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Hempstead Town sued over shelter questions

This American Staffordshire terrier was waiting to be

This American Staffordshire terrier was waiting to be adopted from the Town of Hempstead Animal shelter in Wantagh on Jan. 26, 2011. Photo Credit: Newsday / J. Conrad Williams Jr.

After months of not getting answers to questions about Hempstead Town animal shelter operations, two supporters of animal welfare advocates have sued the town to get their inquires addressed.

Attorneys MaryJean Mezzina and Elizabeth Stein filed a lawsuit against the town, Supervisor Kate Murray and Town Attorney Joseph Ra on March 19.

The complaint, filed in Nassau County Supreme Court, claims town officials' refusal to answer animal shelter-related questions during board meetings violates the Open Meetings Law.

Animal activists have raised concerns about a variety of shelter operations, including conditions inside the Wantagh facility, volunteer programs and spending.

"They should answer all questions of the public," said Stein, 57, a New Hyde Park-based animal welfare attorney. "They shouldn't be in the position to pick and choose which questions they are going to answer."

Mezzina and Stein claimed the board's refusal to answer questions was "arbitrary and capricious and an abuse of discretion," according to the filing.

"What was going on in that town board meeting made me so upset," Mezzina, 58, said about the meeting she attended on Jan. 10 when shelter critics asked questions that were not answered.

Hempstead Town spokesman Michael Deery said: "We believe that this lawsuit is well beyond the bounds of frivolousness. What's more, the town board fully complies with the provisions of the Open Meetings Law.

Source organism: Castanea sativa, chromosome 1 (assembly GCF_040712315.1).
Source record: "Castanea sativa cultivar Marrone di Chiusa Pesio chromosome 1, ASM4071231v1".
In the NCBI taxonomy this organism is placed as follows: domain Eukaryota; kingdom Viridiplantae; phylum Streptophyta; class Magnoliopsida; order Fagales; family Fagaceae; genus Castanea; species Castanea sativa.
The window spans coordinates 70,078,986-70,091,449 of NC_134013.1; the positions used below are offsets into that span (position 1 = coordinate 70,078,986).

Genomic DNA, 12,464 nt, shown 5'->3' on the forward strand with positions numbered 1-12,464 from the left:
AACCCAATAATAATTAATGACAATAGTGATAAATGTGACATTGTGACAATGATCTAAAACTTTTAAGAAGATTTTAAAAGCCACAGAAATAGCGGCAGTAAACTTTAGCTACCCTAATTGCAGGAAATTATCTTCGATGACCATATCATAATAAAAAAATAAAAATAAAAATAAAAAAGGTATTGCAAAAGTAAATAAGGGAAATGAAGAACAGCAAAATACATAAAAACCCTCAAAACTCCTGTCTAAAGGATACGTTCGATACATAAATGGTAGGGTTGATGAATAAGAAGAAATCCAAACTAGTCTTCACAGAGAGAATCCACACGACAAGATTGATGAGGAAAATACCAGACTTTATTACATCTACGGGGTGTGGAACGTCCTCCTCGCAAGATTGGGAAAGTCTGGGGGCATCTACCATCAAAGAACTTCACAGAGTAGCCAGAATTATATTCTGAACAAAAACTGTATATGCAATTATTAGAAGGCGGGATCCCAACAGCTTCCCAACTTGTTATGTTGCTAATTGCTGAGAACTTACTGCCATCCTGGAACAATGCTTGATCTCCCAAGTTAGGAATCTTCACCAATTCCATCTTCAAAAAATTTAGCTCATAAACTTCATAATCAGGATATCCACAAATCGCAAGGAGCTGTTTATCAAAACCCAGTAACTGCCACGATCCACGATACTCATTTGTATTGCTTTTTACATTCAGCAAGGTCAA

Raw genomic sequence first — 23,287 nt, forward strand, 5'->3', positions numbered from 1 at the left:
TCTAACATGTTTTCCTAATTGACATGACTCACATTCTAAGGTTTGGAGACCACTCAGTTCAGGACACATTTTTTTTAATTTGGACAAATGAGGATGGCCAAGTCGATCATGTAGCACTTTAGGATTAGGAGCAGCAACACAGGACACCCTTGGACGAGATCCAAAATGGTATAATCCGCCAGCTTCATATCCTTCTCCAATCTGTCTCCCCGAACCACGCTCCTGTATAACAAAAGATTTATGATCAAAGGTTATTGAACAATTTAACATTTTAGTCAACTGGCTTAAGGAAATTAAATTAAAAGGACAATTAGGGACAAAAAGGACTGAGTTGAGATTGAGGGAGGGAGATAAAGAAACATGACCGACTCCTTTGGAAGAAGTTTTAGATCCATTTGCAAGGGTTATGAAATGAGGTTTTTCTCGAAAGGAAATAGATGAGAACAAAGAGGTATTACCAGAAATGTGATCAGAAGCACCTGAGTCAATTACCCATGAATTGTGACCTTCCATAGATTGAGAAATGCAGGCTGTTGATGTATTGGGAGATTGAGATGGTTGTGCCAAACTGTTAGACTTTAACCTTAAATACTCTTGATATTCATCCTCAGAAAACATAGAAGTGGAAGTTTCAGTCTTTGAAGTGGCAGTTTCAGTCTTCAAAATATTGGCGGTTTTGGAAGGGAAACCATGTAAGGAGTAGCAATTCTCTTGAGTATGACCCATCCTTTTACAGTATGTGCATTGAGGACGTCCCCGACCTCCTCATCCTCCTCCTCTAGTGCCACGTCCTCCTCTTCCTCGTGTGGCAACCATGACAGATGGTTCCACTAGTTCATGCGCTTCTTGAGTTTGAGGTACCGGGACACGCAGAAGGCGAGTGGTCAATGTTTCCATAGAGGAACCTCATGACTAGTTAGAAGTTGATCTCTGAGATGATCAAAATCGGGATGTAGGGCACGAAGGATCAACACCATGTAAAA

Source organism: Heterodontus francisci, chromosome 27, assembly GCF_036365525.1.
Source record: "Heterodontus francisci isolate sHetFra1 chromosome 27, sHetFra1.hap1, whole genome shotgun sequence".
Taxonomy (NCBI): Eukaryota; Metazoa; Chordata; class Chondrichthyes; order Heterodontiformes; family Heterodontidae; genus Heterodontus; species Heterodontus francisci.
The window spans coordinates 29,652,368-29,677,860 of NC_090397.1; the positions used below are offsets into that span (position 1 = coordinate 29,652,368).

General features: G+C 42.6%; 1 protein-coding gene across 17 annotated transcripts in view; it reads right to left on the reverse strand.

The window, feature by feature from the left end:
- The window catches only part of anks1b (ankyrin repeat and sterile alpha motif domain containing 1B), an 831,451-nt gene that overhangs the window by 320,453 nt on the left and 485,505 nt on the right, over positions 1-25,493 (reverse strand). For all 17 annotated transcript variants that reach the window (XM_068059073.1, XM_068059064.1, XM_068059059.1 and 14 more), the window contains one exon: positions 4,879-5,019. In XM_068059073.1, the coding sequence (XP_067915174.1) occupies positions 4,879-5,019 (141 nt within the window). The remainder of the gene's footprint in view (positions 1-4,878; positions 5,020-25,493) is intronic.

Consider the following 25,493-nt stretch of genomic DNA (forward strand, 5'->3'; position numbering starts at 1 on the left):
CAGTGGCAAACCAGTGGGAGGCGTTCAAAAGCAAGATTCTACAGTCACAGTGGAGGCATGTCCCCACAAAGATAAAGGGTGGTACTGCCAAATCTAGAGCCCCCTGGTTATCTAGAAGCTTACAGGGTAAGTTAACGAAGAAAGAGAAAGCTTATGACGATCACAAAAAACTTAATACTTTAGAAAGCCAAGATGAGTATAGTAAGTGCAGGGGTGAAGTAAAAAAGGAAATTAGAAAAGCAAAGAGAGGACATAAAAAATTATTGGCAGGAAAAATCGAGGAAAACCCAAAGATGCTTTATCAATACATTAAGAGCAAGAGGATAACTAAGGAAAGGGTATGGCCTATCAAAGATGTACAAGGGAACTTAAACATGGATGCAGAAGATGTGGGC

In response to inquiries about the town's animal shelter, we have replied to hundreds of Freedom of Information requests in a timely manner."

New York State Committee on Open Government assistant director Camille Jobin-Davis said "there is no requirement in the law that says a public official has to answer questions or speak during a public meeting."

Murray and Ra have refused to answer questions about the animal shelter during recent board meetings, citing a pending lawsuit. They instructed that questions be submitted to the board in writing or through the Freedom of Information Act.

Three former shelter volunteers, Diane Madden, Lucille DeFina and Frances Lucivero-Pelletier, sued the town in U.S. District Court for defamation of character and violation of their First Amendment rights, saying they were banned from the shelter after making claims of animal abuse and neglect.

Mezzina and Stein said they hope their lawsuit would compel town officials to answer questions about the animal shelter.

"They thought they could do what they want and nobody would challenge them," Mezzina said. "I feel like I had to do this.

The animal shelter continues to be investigated by the Nassau County district attorney's office and the New York State comptroller's office is conducting an audit of the shelter's financial operations, spokespersons for the agencies said Thursday.


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